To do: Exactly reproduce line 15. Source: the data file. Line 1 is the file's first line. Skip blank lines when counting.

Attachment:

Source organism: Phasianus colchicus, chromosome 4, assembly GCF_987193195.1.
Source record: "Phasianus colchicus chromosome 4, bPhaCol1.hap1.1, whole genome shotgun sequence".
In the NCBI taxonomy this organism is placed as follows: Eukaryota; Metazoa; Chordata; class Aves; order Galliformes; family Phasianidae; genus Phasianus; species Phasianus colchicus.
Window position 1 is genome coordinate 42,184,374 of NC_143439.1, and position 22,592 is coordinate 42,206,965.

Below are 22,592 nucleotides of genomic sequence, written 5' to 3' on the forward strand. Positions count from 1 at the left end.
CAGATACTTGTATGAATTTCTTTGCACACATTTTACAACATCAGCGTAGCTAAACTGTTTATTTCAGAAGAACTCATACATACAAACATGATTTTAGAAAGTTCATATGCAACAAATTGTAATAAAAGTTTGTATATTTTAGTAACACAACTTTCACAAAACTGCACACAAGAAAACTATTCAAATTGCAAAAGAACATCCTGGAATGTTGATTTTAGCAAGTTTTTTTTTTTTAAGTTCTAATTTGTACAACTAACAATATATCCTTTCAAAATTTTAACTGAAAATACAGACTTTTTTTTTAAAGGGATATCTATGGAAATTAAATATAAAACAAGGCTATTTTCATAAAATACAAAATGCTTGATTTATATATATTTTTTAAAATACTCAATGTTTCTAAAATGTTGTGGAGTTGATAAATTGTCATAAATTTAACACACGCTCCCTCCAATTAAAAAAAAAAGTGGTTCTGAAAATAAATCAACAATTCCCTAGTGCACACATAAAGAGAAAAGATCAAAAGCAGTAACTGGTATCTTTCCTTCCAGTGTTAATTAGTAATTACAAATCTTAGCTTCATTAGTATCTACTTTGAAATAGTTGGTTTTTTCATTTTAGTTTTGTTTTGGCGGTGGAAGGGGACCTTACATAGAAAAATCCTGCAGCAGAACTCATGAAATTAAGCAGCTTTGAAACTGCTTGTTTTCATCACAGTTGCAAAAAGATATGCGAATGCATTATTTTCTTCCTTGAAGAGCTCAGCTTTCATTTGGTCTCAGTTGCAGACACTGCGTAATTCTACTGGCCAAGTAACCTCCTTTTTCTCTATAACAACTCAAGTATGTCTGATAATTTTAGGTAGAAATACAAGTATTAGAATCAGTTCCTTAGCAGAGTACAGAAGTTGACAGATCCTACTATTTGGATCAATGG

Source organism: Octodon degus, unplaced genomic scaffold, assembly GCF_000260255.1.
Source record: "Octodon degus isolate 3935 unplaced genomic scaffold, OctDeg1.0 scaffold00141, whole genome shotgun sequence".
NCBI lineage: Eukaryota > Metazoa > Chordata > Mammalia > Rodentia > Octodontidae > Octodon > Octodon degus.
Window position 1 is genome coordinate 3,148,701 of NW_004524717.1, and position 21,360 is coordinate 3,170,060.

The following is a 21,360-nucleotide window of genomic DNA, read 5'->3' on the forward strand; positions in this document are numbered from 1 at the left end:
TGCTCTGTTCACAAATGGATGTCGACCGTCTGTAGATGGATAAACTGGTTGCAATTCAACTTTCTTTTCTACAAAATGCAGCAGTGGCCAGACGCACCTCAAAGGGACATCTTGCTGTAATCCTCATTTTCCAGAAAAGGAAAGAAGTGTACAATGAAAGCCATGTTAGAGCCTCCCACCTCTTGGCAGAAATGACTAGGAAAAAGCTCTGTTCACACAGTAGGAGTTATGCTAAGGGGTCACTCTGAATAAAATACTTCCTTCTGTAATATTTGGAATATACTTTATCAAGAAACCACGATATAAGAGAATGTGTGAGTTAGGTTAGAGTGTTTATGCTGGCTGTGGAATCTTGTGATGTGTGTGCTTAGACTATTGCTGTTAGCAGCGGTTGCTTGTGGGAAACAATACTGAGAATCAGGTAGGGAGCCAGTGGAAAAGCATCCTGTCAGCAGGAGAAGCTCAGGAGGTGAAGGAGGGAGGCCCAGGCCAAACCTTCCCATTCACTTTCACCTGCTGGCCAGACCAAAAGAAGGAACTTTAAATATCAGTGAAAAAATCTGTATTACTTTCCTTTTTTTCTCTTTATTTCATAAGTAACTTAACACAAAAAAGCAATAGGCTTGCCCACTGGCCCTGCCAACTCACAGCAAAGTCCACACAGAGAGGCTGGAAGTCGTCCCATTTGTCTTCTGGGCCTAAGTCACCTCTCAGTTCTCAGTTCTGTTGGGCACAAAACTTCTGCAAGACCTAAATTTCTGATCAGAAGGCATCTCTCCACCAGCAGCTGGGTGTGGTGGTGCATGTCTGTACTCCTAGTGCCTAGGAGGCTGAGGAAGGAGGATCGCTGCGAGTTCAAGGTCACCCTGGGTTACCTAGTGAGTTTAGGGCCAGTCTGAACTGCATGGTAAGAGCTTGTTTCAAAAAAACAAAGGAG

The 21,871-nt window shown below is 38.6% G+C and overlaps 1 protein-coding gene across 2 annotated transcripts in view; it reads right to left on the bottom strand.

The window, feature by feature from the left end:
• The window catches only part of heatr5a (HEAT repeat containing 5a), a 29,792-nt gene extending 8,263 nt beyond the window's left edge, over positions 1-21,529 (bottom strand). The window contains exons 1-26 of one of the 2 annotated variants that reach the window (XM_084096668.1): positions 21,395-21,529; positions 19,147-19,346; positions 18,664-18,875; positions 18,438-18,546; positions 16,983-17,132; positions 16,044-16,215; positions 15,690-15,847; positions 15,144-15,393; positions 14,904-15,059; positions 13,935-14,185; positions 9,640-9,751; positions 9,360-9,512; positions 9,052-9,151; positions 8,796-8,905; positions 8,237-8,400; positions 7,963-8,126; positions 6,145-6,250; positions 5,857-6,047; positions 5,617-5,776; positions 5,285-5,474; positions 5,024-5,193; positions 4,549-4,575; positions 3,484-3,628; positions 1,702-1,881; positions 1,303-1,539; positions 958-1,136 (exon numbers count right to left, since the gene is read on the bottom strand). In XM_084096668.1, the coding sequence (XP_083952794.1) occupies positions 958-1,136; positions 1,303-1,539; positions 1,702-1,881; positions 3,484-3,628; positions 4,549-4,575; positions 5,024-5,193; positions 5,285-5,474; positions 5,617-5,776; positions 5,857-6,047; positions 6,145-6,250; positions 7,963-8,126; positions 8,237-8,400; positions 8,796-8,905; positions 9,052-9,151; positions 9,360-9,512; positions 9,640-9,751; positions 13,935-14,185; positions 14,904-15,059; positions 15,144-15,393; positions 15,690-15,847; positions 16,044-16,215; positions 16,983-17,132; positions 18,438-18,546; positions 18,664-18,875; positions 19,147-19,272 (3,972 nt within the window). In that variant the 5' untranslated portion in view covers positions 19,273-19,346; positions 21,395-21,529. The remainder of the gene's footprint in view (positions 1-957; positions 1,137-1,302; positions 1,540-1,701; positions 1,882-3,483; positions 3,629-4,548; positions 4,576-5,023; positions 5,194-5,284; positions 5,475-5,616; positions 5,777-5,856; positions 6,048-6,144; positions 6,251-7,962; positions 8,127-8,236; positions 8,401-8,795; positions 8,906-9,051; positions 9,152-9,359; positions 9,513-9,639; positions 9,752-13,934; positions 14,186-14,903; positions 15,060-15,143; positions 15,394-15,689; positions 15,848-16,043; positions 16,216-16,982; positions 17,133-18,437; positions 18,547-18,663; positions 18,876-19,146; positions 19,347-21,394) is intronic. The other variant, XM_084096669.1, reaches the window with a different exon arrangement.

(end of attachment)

• The window catches only part of heatr5a (HEAT repeat containing 5a), a 29,792-nt gene extending 8,263 nt beyond the window's left edge, over positions 1-21,529 (bottom strand). The window contains exons 1-26 of one of the 2 annotated variants that reach the window (XM_084096668.1): positions 21,395-21,529; positions 19,147-19,346; positions 18,664-18,875; positions 18,438-18,546; positions 16,983-17,132; positions 16,044-16,215; positions 15,690-15,847; positions 15,144-15,393; positions 14,904-15,059; positions 13,935-14,185; positions 9,640-9,751; positions 9,360-9,512; positions 9,052-9,151; positions 8,796-8,905; positions 8,237-8,400; positions 7,963-8,126; positions 6,145-6,250; positions 5,857-6,047; positions 5,617-5,776; positions 5,285-5,474; positions 5,024-5,193; positions 4,549-4,575; positions 3,484-3,628; positions 1,702-1,881; positions 1,303-1,539; positions 958-1,136 (exon numbers count right to left, since the gene is read on the bottom strand). In XM_084096668.1, the coding sequence (XP_083952794.1) occupies positions 958-1,136; positions 1,303-1,539; positions 1,702-1,881; positions 3,484-3,628; positions 4,549-4,575; positions 5,024-5,193; positions 5,285-5,474; positions 5,617-5,776; positions 5,857-6,047; positions 6,145-6,250; positions 7,963-8,126; positions 8,237-8,400; positions 8,796-8,905; positions 9,052-9,151; positions 9,360-9,512; positions 9,640-9,751; positions 13,935-14,185; positions 14,904-15,059; positions 15,144-15,393; positions 15,690-15,847; positions 16,044-16,215; positions 16,983-17,132; positions 18,438-18,546; positions 18,664-18,875; positions 19,147-19,272 (3,972 nt within the window). In that variant the 5' untranslated portion in view covers positions 19,273-19,346; positions 21,395-21,529. The remainder of the gene's footprint in view (positions 1-957; positions 1,137-1,302; positions 1,540-1,701; positions 1,882-3,483; positions 3,629-4,548; positions 4,576-5,023; positions 5,194-5,284; positions 5,475-5,616; positions 5,777-5,856; positions 6,048-6,144; positions 6,251-7,962; positions 8,127-8,236; positions 8,401-8,795; positions 8,906-9,051; positions 9,152-9,359; positions 9,513-9,639; positions 9,752-13,934; positions 14,186-14,903; positions 15,060-15,143; positions 15,394-15,689; positions 15,848-16,043; positions 16,216-16,982; positions 17,133-18,437; positions 18,547-18,663; positions 18,876-19,146; positions 19,347-21,394) is intronic. The other variant, XM_084096669.1, reaches the window with a different exon arrangement.